Mashed Potato Myths You Should Stop Believing

Mashed potato collage
Mashed potato collage - Static Media / Shutterstock / Getty

Mashed potatoes are so ubiquitous that it's hard to imagine there could be anything we don't know about them. Whether you have a favorite family recipe that has been passed down for generations or one that you've adapted over time from a beloved cookbook or recipe blog, making this seemingly simple side feels like second nature for many of us. All you have to do is boil the potatoes, add some butter and cream, mash them, sprinkle them with salt and pepper to taste, and serve them hot.

No matter how much of a mashed potato pro you are, however, there is always something new to learn and misconceptions to dispel. Perhaps you've heard that boiling your potatoes whole is the best way to prevent them from becoming saturated with water, or that mashing them in a blender or a food processor is the best way to get a smooth consistency. These and other pieces of advice will actually do more harm than good, producing exactly the kind of uneven cooking and gluey consistency that most of us want to avoid. To ensure that your next mash is fluffy, rich, and full of flavor, we've rounded up some of the biggest myths standing between you and mashed potato perfection. Avoid these mistakes, and your potatoes will be in a league of their own.

Read more: 15 Mistakes Everyone Makes When Cooking Eggs

Myth: The Type Of Potato You Use Doesn't Matter

Varieties of potatoes
Varieties of potatoes - Goskova Tatiana/Shutterstock

Potatoes may seem like a simple enough starch, but there are differences between every type of potato that dictate which recipes they are best suited to and which they are not. In general, potatoes are either waxy (meaning they have a high water content) or starchy (meaning they have a high starch content). Waxy potatoes hold their shape when cooked, making them ideal for potato salads, while starchy potatoes are more prone to falling apart when cooked but provide a fluffy texture.

When it comes to mashed potatoes, fluffiness is paramount, especially considering there is no need for potatoes to hold their shape. Two of the most common varieties for mashed potatoes are russets and Yukon Golds. Russet potatoes are all-rounders. With a high starch content, they are perfect for mashing and baking, providing a floury texture and robust, crispy skin. Yukon Gold potatoes have a slightly lower starch content and a more buttery consistency. Both are delicious as mashed potatoes, but russets will yield fluffier results with an earthy flavor while Yukon Golds will provide a smoother texture and creamier flavor.

Myth: Water Should Always Be Used For Cooking Mashed Potatoes

Boiling water
Boiling water - Kei Shooting/Shutterstock

The first step in making mashed potatoes is cooking the potatoes. Most recipes call for water, possibly with a little salt, and few stray from this somewhat bland path. Boiling potatoes in water is such standard practice that most of us don't even think about other options. But if you want flavorful potatoes, you should start by cooking them in a flavorful liquid. Instead of heading for the tap, why not check your fridge and pantry for more exciting options?

A safe first port of call is broth. A carton of vegetable broth or chicken stock will go a long way in imparting some additional savory flavors to the potatoes even before you mash them. Chicken broth usually has a savory note that is not identifiable as meat, making it perfect for mashed potatoes. Keep in mind, however, that some vegetable broths err more on the side of sweetness than savoriness. Look for ones that are labeled as savory or those that are made predominantly with mushrooms.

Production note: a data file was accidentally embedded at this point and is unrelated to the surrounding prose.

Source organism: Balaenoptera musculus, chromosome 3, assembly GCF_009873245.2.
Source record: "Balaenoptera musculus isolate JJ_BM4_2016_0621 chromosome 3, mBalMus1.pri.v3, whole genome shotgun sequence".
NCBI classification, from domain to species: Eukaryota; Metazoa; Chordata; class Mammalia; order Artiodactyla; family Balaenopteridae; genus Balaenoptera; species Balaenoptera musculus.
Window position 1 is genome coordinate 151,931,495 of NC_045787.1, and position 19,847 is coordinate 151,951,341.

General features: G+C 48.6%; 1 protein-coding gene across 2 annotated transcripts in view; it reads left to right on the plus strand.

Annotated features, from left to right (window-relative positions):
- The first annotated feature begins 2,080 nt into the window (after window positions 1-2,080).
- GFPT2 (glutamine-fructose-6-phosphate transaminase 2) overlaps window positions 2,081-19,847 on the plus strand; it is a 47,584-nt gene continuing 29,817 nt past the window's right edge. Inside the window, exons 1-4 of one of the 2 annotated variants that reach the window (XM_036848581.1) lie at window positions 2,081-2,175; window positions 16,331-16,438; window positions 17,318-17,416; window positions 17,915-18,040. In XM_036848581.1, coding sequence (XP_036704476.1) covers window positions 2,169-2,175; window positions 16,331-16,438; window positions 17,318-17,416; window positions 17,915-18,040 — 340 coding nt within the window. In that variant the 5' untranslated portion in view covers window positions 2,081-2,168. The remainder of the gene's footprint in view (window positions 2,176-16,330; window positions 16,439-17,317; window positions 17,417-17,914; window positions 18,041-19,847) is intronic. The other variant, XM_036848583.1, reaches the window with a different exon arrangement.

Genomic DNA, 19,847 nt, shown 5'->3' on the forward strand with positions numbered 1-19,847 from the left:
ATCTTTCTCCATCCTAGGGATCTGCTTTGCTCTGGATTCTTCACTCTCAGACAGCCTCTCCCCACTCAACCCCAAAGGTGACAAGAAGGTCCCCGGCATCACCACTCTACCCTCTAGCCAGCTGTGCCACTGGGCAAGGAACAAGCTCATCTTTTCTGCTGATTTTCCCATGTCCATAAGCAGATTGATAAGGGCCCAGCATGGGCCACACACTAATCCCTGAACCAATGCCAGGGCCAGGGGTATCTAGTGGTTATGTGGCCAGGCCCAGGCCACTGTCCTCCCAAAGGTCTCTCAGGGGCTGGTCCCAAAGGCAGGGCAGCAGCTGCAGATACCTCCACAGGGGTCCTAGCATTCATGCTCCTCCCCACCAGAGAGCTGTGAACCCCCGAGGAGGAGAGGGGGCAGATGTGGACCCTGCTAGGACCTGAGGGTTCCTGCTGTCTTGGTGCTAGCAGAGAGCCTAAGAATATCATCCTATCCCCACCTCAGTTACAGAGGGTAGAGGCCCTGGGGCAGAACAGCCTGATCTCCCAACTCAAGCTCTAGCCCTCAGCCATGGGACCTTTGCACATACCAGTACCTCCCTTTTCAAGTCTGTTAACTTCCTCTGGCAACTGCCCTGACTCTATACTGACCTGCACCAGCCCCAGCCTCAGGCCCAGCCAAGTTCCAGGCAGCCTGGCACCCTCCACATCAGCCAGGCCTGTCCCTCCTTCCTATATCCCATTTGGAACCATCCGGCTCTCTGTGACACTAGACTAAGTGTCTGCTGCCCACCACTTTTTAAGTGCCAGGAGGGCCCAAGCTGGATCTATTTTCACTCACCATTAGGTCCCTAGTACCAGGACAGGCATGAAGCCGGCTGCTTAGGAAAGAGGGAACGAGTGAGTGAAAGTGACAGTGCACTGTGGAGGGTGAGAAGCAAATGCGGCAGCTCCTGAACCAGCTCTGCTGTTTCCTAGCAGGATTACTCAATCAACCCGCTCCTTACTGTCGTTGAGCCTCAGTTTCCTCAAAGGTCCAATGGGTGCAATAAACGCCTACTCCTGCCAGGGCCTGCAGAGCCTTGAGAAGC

Another option is to cook the potatoes in milk. During the cooking process, starchy potatoes soak up a significant amount of liquid, so you may as well make that liquid creamy and flavorful. Plus, it saves time and extra dishes. Once the potatoes are cooked, lightly mash them into the milk they were simmered in, add butter and seasonings, and they're ready to be served.

Myth: You Should Cook The Potatoes Whole On High Heat

Whole potatoes boiling
Whole potatoes boiling - Fermate/Getty Images

Even though it might seem like there is only one way to boil a potato, the subtle differences between methods will have a profound impact on the texture of your mash. Some recipes call for boiling the potatoes whole, suggesting that this is the only way to prevent them from becoming waterlogged and mealy. However, it can also cause them to cook unevenly, leaving the outer portions mushy and the inside raw. Slicing them into thin chunks will make them cook faster and more evenly. Just make sure to remove them from the heat as soon as they're finished so they don't absorb too much water.

Another way to avoid unevenly cooked potatoes is to start with cold water. Some recipes call for bringing the water to a boil before adding them, but this will cause the outsides to cook more quickly, even if you've cut them into chunks. Allow the potatoes to heat gradually with the water, and you will have consistent cooking throughout each piece. Keeping the water below boiling will also prevent the potatoes from falling apart.

Myth: There's No Such Thing As Over-Mashing

Mashing potatoes
Mashing potatoes - Pixel-Shot/Shutterstock

If you prefer smooth mashed potatoes to chunky ones, you might turn to the most obvious option: a blender or food processor. With their sharp, speedy blades, they make short work of any stray lumps in the mash, ensuring a silky, creamy consistency. However, if you've ever tried one of these methods, you probably ended up with a dense, gummy pile of spuds rather than a light, airy one. Sure, there might not have been any lumps, but the texture probably wasn't particularly tantalizing either.

The reason for the unpleasant texture is over-mashing. The more you work the potatoes, the more starch is released. Just as a tablespoon of flour or cornstarch can thicken gravies and sauces before your eyes, the starch in potatoes can cause the mash to turn so gluey it's almost elastic. Skip the blender and food processor, and rely on your own muscles to produce the desired results. A potato ricer is all you need for the job, allowing you to know exactly how much starch has developed. As soon as you hit the preferred texture, stop mashing.